Children learn by osmosis by working together, giving them the opportunity to be taught by peers as well as to take on the role of teacher. They build close relationships and self-confidence. Scientific studies confirm that all children in a multi-age classroom learn more effectively than in a traditional single age room. In life the most successful people are usually those who work well with others. Same-age and/or skill level grouping; one-year cycles can limit development of strong teacher, student, and parent collaboration. Child is usually assigned a specific work space; talking among peers is discouraged.
Grace, courtesy and trust are practiced in the Montessori classroom between children and adults alike creating an atmosphere of caring, camaraderie and respect Conflict resolution is usually taught separately from daily classroom activity.
Values concentration and depth of experience; supplies uninterrupted time for focused work cycle to develop. The child is not interrupted during a learning moment, but allowed enough time to finish the task at hand to his/her own satisfaction. Learning is reinforced internally through the child’s own repetition of an activity and internal feelings of success. Values completion of assignments; time is tightly scheduled. Learning is reinforced externally by test scores and rewards competition and grades.
The Teacher, or Directress, acts merely as a guide allowing children to develop naturally at their own pace. They become independent in the learning process. Instructional pace usually set by core-curricula standards expectations, group norm, or teacher.
Children have the opportunity to explore activities that interests them and satisfies any “sensitive period” they are experiencing at that time. They will learn more. Curricula organized and structured for child based on the curricula standards.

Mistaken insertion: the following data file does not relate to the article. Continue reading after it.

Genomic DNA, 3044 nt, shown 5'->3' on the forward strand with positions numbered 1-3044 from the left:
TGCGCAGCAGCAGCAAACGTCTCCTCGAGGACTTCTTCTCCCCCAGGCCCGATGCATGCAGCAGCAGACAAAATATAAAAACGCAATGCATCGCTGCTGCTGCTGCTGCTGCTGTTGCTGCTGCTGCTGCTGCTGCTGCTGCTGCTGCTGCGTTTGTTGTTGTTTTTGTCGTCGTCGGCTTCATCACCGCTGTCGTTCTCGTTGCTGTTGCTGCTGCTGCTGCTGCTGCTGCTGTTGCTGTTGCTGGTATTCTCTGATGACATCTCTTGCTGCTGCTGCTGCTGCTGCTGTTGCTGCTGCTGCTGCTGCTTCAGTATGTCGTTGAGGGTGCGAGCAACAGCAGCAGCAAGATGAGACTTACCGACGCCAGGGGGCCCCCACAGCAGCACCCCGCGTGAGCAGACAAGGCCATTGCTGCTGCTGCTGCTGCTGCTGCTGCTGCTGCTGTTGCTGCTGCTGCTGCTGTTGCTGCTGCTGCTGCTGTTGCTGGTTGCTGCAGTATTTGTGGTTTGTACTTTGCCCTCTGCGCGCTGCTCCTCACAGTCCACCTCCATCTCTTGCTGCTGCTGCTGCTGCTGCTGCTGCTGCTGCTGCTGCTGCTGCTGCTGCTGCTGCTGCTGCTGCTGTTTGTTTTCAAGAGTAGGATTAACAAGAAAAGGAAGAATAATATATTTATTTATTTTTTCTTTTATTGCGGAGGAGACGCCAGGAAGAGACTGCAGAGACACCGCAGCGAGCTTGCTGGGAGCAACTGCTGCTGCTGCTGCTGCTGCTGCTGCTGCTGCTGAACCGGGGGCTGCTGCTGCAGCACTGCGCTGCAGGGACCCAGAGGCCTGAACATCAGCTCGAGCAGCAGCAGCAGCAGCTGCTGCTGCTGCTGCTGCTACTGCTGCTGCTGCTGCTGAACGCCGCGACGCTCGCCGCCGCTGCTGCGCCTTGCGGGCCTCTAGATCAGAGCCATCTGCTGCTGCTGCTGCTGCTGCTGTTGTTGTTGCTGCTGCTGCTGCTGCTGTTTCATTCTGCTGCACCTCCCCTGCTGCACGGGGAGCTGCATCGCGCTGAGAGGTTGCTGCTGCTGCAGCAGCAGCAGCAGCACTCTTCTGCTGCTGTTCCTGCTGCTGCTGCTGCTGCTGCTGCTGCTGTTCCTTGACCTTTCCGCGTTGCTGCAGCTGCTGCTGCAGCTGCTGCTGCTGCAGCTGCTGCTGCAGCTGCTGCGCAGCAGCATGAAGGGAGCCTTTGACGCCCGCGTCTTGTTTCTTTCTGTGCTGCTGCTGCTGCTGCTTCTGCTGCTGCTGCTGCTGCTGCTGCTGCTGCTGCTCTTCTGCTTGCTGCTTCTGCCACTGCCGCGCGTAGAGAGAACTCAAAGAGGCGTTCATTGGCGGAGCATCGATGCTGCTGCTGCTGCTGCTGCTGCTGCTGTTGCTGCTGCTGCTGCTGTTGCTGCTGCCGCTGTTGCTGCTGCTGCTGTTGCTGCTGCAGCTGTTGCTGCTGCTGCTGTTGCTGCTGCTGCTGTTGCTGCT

Goal is to foster a love of learning. Goal is to master core curricula objectives.

Famous Montessorians

Some famous people who attended Montessori school as children:-

  • Elizabeth Berridge, actress (Constanze in Amadeus)
  • Peter Drucker, Management Guru
  • effrey Bezos, financial analyst, founder, AMAZON.COM
  • Larry Page and Sergey Brin, Cofounders of GOOGLE.COM
  • T. Berry Brazelton, noted pediatrician and author
  • Julia Child, famous chef, star of many TV cooking shows and author of numerous cookbook
  • Kami Cotler, actress (youngest child on long-running series The Waltons)
  • Katherine Graham (deceased), owner/editor of the Washington Post
  • Jacqueline Bouvier Kennedy Onassis (deceased), editor, former first lady (John F. Kennedy)
  • Prince William and Prince Harry, English royal family
  • Anne Frank, famous diarist from world war II
  • Gabriel Garcia Marquez, Nobel Prize winner for Literature
  • Melissa and Sarah Gilbert, actors
  • Sean ‘P.Diddy’ (formerly known as Puffy) Combs, RAP mega-star
  • Friedensreich Hundertwasser, Austrian painter and Architect

Some famous people who chose Montessori schools for their own children:-

  • Stephen J. Cannell, TV writer-producer-director (The Rockford Files and many others)
  • Patty Duke Austin, actress
  • Cher Bono, singer-actress
  • John Bradshaw, psychologist and author
  • Yul Brynner (deceased), actor
  • Marcy Carcy, TV producer
  • William Jefferson and Hillary Clinton , former president/senator, NY
  • Michael Douglas, actor
  • Shari Lewis (deceased), puppeteer
  • Yo Yo Ma, cellist
  • Dick Ebersol and Susan St. James, television executive and actress
  • Jennifer Granholm and Daniel Mulhern, Governor of Michigan

Others with a Montessori Connection:-

  • Alexander Graham Bell (deceased), noted inventor, provided financial support directly to Dr. Montessori. Helped establish the first Montessori class in Canada and one of the first in the United States
  • Bruno Bettelheim (deceased), noted psychologist/author, was married to a Montessori teacher
  • Erik Erikson (deceased), anthropologist/author, had a Montessori teaching certificate
  • Jean Piaget (deceased), noted Swiss psychologist, made his first observations of children in a Montessori school
  • Alice Waters, restaurateur and writer, is a former Montessori teacher
  • Thomas Edison (deceased), noted scientist and inventor, helped to found a Montessori school
  • Mister Rogers (deceased), children’s TV personality, strong supporter of the Montessori method
  • President Wilson’s daughter trained as a Montessori teacher. There was a Montessori classroom in the basement of the White House during Wilson’s presidency